With SPECTRUM, command of technique and materials is a given. It's the unique vision that stands out, so even if you are doing a piece that involves a familiar subject , it sure helps to have an approach, style or treatment that we haven't seen before. Even better is a new idea altogether, masterfully rendered.

Though we'll all maintain a fondness for the classic themes of our genre, it often seems that some things have been over-represented. I know I saw a LOT of the following:

(Need I say?) Dragons
Perverse little girls with big eyes
Pierced n' punky tattooed girls with big guns.
Glowing eyes
Winged women
Finally, the ever-popular "absurdly huge armored galoot fighting side by side with an elfin female in scanty but strategically placed chain mail". Usually standing on a heap of bodies.

Fashions and fads come and go, and this list will doubtless change with time. And yes,  I suppose there are new avenues to explore or ways to update elements in all of these themes. Perhaps you could be the one to do it.

One last observation: For some reason there are always submissions that seem to have fallen into the mix from some other dimension, a place where fantasy and SF [or even imagination] don't seem to exist. In other words, pieces of art without any discernible fantasy element. I always find this puzzling. Some of them are admirable pieces of art in their own right and worthy or notice in some other show. It makes me wonder if the person submitting them made a mistake, put the wrong prints in the wrong envelopes or something.  But hey, the entry fees they pay help to support the event, so who am I to complain? It's just weird, is all.

Well, good luck to everyone who entered and here's to the next SPECTRUM annual!



  1. Oof! I think I'm guilty of putting at least 4 of those tropes into a single painting!

  2. Well, I'd just like to say to you, Michael, and to the other judges: I had your gloss/glare issue firmly in mind this year when I set out to make my entry prints, and I spent the better part of two weeks trying to get matte-finish prints that I felt were even reasonably close to being color-correct (Dan, your guide was most helpful!).

    When I finally gave in and ran some gloss prints, suddenly everything was in the 90-95% accuracy range. At that point I was so frustrated that I decided to just roll the hard six and use the gloss prints. My apologies to you all, but I was ready to snap. :) On the plus side, I think I managed to avoid everything on that trope list!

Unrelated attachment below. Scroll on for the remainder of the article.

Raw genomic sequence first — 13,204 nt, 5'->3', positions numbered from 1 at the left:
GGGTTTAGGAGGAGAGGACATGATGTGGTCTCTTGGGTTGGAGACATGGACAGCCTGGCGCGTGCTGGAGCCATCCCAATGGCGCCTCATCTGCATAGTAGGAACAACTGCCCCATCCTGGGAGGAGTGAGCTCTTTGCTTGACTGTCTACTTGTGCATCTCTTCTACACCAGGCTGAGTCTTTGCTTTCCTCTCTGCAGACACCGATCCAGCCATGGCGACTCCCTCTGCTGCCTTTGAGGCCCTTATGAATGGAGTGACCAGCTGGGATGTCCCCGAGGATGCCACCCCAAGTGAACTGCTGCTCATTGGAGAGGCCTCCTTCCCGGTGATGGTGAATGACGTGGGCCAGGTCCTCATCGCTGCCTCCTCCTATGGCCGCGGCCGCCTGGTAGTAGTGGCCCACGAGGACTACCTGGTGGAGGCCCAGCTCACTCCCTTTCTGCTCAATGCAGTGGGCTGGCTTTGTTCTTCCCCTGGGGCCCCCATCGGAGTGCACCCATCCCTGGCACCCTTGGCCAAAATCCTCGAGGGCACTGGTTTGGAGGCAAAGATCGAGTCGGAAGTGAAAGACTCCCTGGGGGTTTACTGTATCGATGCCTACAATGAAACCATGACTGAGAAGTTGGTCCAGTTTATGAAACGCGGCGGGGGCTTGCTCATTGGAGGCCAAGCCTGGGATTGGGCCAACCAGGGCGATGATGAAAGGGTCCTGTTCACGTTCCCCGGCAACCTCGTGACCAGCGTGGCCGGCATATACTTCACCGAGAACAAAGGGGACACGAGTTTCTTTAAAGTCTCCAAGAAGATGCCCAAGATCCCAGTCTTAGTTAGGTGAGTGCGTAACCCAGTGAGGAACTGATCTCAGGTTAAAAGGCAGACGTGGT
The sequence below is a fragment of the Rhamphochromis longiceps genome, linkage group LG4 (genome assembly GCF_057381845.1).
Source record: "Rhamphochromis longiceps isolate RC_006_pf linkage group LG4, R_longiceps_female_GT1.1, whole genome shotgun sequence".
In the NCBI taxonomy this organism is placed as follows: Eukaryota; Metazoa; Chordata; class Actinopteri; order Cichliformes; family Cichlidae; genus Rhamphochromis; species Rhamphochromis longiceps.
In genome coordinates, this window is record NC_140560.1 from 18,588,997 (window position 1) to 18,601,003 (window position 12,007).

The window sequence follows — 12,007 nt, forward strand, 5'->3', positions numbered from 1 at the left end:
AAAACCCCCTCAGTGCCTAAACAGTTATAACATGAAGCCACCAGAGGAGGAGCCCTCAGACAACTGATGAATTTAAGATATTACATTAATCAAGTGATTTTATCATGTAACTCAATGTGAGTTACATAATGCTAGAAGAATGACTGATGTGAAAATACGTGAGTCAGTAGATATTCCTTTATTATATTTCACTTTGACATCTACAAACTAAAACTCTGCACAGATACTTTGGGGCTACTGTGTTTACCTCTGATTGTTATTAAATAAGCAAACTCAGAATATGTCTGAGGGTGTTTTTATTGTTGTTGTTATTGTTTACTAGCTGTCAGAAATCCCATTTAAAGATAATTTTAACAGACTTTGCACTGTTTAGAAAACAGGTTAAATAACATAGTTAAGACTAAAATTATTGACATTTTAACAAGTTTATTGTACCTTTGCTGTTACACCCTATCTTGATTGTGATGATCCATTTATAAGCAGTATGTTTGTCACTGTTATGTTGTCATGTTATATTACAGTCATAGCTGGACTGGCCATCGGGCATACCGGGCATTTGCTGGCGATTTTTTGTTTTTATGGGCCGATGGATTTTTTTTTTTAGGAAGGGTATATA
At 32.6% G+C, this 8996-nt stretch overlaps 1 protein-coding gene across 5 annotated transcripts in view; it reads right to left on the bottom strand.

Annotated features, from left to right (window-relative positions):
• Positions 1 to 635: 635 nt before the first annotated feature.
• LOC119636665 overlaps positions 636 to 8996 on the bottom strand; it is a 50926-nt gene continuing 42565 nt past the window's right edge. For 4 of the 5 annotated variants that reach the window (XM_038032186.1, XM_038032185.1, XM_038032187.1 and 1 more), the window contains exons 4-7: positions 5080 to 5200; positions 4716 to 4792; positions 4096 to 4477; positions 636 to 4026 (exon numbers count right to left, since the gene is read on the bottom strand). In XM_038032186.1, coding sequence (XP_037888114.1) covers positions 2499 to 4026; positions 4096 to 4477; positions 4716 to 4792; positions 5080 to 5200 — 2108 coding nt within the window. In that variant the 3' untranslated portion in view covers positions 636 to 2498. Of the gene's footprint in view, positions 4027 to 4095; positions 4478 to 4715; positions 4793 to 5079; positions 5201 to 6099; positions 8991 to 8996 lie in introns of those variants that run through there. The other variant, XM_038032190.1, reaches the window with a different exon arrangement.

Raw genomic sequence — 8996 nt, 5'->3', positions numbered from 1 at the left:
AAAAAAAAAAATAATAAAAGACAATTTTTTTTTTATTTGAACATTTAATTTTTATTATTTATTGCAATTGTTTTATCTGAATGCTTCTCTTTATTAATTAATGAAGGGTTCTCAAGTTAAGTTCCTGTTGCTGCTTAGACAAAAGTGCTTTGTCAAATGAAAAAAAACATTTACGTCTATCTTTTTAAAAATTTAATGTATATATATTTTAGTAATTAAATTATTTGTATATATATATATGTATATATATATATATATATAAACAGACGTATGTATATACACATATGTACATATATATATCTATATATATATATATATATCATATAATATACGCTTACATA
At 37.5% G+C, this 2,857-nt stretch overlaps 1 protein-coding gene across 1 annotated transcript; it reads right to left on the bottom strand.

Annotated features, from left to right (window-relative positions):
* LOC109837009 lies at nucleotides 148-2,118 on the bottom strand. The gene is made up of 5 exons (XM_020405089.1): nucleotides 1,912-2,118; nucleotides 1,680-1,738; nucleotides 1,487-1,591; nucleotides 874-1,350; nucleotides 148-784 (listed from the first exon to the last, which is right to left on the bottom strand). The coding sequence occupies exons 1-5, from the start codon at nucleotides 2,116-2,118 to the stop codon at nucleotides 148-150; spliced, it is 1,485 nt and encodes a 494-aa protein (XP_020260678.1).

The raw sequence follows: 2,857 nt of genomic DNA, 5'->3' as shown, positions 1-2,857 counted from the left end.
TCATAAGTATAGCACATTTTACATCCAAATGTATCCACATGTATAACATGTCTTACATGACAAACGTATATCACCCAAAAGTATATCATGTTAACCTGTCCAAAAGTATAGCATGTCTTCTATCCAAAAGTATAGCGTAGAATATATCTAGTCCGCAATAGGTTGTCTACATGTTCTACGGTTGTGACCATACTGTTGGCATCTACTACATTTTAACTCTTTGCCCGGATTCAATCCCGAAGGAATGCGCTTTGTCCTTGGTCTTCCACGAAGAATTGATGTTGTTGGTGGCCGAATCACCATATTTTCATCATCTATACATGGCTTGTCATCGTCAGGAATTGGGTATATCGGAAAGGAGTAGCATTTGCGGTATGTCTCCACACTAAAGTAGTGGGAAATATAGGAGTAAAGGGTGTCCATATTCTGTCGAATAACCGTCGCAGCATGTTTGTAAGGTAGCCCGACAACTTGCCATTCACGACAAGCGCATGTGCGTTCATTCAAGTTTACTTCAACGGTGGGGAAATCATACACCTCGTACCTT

Oh and Michael, I have a question for you: were you not one of the judges of the convention art show at the Atlanta Fantasy Faire in... ermm... I think... maybe 1981?

  3. lol. Know what you mean- funny how, for what is supposedly the "imaginative" genre, so much work seems unimaginative or rather drawn from the imaginations of other artists. It's especially tragic when god-like skills are devoted to these overdone subjects.

    That said, this post does remind me of a more recent one here "Objectify", where it was made clear scantily clad figures are also the responsibility of the Publishing Houses, the Public and the Art Directors. I'm assuming a lot of the folk who submit work to these events have one eye on the Industry.

    I have a fledgeling IP in progress now that requires a female lead character which avoids the clichés. It'll be interesting to see how the propective client steers my own ideas one way or the other.

  4. I can't believe zombies aren't on that list. Must have run their course int he last three Spectrums.

  5. Hee! This is really funny because about, oh, ten years ago I had a conversation with a bunch of fellow artists about the best painting to create in order to sell lotsa prints a conventions, and we came up with "sexy winged goth catgirls". Not much has changed, eh?

  6. Whenever I see paintings of girls with donkey ears, I immediately move on.

  7. Though I'm concerned about my semi-glossy prints now, at least I avoided most of those themes in my work. Well...except the tentacle thing, however minor. lol

  8. I submitted my finely-detailed painting on an 8.5 x 11 glossy print with .25" white borders... That's two strikes! lol Oh well, rookie mistake. Thanks Michael!

  9. So in order to win, not only craftsmanship is important, but...
    -original, AKA non-fandom related (maybe that could be a subject of a future blogpost)